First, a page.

Wednesday 13th December 2017,
The Transcript

Student Led Art Movement returns

The new student art organization, SLAM, met for their first official event of the year on Friday, Sept. 5 on the lawn between Thomson and Welch. Photo by Mara Mariotti (submitted)

The new student art organization, SLAM, met for their first official event of the year on Friday, Sept. 5 on the lawn between Thomson and Welch. Photo by Mara Mariotti (submitted)

The Student Led Art Movement (SLAM), back after a hiatus of several years, serves as a place for creative minds to make and appreciate art according to its founder, junior Catie Beach.

The idea to restart the club came when Beach and junior Jordana McCallen, both studio art majors, began talking about potentially reviving the Creative Arts House, a former Small Living Unit, on campus. After finding out about the SLU renovation project, Beach said that idea “went out the window.”

“We have a lot of friends in the SLU community and we found out that none of the SLUs satisfied our needs in the creative department,” Beach said. “We thought that by doing SLAM we could reestablish a good art community at school.”

McCallen said they wanted to integrate art into every student’s college experience.

The club had its first event of the year, Sun Prints and Socializing, on Friday, Sept. 5 on the lawn between Thomson and Welch. Beach wrote on the event’s Facebook page that sun prints are officially known as cyanotype printing and were discovered in 1842 by the scientist John Herschel.

“At the time, it was used primarily to reproduce engineering and architectural drawings,” Beach wrote. “When the botanist Anna Atkins learned of the process, she used it to document plant life from her collection, and is credited with bringing the process to the world of photography.”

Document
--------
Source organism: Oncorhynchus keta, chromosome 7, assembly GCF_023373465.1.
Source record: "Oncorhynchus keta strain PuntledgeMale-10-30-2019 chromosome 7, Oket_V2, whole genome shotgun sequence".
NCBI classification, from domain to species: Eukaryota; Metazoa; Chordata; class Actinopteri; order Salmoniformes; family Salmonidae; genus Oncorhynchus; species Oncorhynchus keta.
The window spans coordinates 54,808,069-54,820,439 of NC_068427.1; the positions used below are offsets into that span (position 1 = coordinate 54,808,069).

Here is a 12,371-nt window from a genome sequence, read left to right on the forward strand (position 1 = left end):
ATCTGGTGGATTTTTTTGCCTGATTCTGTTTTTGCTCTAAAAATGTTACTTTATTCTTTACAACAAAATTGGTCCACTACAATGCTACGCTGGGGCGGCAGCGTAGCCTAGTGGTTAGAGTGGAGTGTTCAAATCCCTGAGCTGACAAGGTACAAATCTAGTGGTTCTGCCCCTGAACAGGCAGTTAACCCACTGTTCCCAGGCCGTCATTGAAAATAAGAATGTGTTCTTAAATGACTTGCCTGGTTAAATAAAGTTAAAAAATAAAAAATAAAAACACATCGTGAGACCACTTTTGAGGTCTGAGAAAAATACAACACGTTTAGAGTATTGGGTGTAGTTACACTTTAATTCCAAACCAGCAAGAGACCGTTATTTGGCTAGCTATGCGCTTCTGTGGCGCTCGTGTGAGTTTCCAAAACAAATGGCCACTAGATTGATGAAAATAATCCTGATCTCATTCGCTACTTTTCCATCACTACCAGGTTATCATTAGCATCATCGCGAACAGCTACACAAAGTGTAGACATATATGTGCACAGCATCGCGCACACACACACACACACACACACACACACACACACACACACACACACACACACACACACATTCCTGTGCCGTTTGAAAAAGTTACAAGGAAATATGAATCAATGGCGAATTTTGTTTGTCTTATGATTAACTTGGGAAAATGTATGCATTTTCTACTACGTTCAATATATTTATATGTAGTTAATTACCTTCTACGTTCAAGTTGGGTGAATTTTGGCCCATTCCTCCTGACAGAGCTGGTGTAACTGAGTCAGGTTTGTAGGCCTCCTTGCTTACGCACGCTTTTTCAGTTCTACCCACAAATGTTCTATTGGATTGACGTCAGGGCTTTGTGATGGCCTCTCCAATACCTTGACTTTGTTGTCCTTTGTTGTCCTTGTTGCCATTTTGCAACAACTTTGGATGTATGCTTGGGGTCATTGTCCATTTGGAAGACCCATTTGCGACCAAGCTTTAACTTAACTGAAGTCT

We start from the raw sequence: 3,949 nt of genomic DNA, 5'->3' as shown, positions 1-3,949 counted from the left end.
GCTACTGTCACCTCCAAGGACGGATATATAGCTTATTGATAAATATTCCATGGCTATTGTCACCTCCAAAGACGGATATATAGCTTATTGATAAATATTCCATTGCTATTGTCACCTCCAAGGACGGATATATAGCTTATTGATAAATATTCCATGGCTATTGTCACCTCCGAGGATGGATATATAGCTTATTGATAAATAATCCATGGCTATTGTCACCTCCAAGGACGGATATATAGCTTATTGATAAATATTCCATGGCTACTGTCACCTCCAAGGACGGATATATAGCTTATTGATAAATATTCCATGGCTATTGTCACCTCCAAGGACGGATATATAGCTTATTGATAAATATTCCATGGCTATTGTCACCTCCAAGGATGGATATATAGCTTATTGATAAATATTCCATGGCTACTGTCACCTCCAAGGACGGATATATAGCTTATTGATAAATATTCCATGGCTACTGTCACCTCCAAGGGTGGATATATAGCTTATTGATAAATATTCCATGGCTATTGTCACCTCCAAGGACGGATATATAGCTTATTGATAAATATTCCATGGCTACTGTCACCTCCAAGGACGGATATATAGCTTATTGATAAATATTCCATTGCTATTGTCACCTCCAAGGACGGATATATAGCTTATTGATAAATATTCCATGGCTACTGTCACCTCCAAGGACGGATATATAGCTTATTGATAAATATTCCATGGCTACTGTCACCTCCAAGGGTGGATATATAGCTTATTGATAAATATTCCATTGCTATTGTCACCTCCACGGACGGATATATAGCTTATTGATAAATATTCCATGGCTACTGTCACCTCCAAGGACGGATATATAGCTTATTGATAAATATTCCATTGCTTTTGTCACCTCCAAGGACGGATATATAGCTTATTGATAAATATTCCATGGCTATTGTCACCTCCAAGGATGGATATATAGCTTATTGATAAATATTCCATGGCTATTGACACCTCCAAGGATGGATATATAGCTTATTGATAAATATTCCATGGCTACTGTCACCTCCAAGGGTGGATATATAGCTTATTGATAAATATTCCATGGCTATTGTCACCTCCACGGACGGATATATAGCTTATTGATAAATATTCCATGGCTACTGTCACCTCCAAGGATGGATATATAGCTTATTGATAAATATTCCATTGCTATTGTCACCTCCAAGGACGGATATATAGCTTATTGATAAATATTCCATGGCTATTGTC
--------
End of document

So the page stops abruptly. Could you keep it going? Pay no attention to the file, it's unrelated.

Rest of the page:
“It’s a photo process where you lay down blue cyanotype paper and you press plants on it,” Beach said. “It makes a silhouette of the plant.”

She said everyone who attended the event seemed comfortable and that some people stayed even after the event officially ended.

Beach said SLAM is project-based and does not currently hold weekly meetings.

“We’re trying to meet when it’s relevant for projects,” Beach said. “We want to execute things and do workshops when we meet.”

McCallen said SLAM is collaborating with other clubs and programs, including Amnesty International and the Citizens of the World House, on events related to the visual arts, such as museum trips, workshops and installing art on campus.

Their next project is a trip to Indiana University on Sept. 19 for a “print-making bonanza,” McCallen said.

Group members will meet established print makers, attend their lectures and visit the Indiana University Art Museum.

“It’s an opportunity for us to meet artists who are in grad school,” Beach said. “We are hoping to bring back the print-making we learn there to campus.”

SLAM is currently looking for new members and is not making the group exclusive to art majors. Anyone interested in “creativity, making art, and appreciating art,” is welcome to join, Beach said.

“I think the great thing about SLAM is that art is universal,” McCallen said. “It can bring other clubs together. I think art does that.”

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